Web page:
SOPE currently allows for two different template formats, the traditional WebObjects one (with the # addition) as well as a new XML based one. This document tries to outline some pros and cons for each.

work in progress ..., just collecting ideas for now ;-)
TODO: need some intro to both formats
TODO: need some examples for each pro and contra

Important: Note that WOx does not try to replace WO wrapper templates! Both formats are complementary and can be mixed. What template format is better really depends on the actual use case and both have strength and weaknesses.

Advantages of .wo "Wrapper Templates"

  • pretty clean separation between HTML content and bindings which attach tags to the code
  • good at handling a lot of bindings attached to a single dynamic element
  • supports property lists as constants
  • tool support by WOBuilder
  • good at handling non XML/HTML content, since this is just a pattern replacement
  • allows "invalid" XML in the source, like: <a href="<#MyURL/>">

  • Advantages of .wox "XML Templates"

  • very good and compact templates, especially if things are "mostly" HTML or "mostly" abstract (no HTML, only dynelems)
  • "transparent" generic elements/containers. No need to declare in a .wod, just use <td var:bgcolor="activeColor">!
  • can use different WOAssociations, allows to add own associations, eg <var:string xpath:value="Envelope/LoginRequest/login"/> could extract a value using an XPath expression.
  • different XML element builders can be used to support "foreign" XML template formats, like XSLT, Zope Page Templates or Tapestry templates! All those can be expressed without big efforts in WOx
  • can use any SAX driver! Not just XML. This includes the HTML driver, but also things like the iCal or STX SAX driver which can be used for generation of non HTML/XML formats.
    Another option are SAX drivers which emit XML for different template formats, like PHP or ASP. Not too difficult!
  • any XML editor can be used to create the templates. You can write XML-schema files to enable features like tag and attribute completion
  • any XML tool can be used to generate, process, validate or search WOx templates (eg xmlgrep to find all templates which use some keypath as a element binding)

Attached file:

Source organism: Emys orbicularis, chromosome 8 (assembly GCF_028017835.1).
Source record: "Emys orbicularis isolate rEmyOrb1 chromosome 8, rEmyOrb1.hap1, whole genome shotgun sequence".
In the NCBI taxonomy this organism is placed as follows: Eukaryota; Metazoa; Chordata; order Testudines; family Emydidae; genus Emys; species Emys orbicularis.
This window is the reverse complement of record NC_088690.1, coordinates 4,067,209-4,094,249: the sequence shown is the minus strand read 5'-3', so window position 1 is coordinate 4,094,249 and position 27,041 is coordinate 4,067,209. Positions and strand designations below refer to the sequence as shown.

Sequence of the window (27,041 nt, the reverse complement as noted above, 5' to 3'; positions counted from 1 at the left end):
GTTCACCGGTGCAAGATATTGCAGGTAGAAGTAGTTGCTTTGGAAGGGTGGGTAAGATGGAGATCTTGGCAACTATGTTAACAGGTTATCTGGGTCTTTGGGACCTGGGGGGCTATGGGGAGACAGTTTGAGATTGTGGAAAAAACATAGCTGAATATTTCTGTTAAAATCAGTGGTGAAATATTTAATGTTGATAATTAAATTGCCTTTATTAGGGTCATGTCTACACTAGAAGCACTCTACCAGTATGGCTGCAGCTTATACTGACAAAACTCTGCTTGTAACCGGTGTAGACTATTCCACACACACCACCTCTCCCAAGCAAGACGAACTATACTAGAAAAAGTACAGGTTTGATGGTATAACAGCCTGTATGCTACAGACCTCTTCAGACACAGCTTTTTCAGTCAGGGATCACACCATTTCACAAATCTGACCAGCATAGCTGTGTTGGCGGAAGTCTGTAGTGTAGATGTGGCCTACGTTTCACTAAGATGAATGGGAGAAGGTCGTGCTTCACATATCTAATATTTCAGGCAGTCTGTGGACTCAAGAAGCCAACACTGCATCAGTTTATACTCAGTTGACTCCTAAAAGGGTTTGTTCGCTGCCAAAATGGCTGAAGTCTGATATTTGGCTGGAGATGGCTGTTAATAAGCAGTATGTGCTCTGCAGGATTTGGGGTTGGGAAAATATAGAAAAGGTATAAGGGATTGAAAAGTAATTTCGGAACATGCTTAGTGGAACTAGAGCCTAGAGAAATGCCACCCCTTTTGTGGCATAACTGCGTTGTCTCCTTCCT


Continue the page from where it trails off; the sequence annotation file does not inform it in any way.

• can generate resource URLs for any attribute (eg rsrc:background)
  • due to resource associations some WODynamicElements are not necessary anymore, ie WOJavaScript is <script rsrc:src="myfile.js">

  • Disadvantages of .wo "Wrapper Templates"

    A lot of the issues come from the fact that the templates are wrappers, that is, separate files.

  • No good tool support. WO tags are unknown to most HTML designer tools which is why ZPT or Tapestry attach to HTML instead of using own tags
  • CVS - dealing with directories with contained files is annoying and quite slow.
  • you need tool support to edit the templates (eg WOBuilder), otherwise you need to constantly switch between buffers.
  • for components with few tags (whether HTML or dynamic elements) the .wod is an unnecessary addition, always annoyed me
  • there is no way to actually make use of the nice WOAssociation abstraction because you are fixed to WOKeyPathAssociation and WOConstantAssociation
  • hard to validate, because parsing a WO wrapper requires a linked application

  • Disadvantages of .wox "XML Templates"

  • need to declare all the XML preamble stuff
  • its slower to parse
  • if you want to generate plain text or XML (or other formats), its a bit difficult to read because the XML is parsed as XML (eg the preamble and namespaces), but something different is generated (XSLT suffers from the same issue)
  • with a lot of bindings on a single tag, XML becomes hard to read (IMHO), though proper indentation can help a bit (also see the FAQ on this)

  • Some text from the sources .. (to be cleaned up)

    In general we have two kinds of templates, XML based ones and "hash" based ones.
    The 'hash' templates are simple scanners for strings which start and end with "<#" and "</#", while the XML based templates are valid and "namespace'd" XML files.
    Practical difference:
    - XML templates can be created, parsed, transformed, ... with any standard XML tool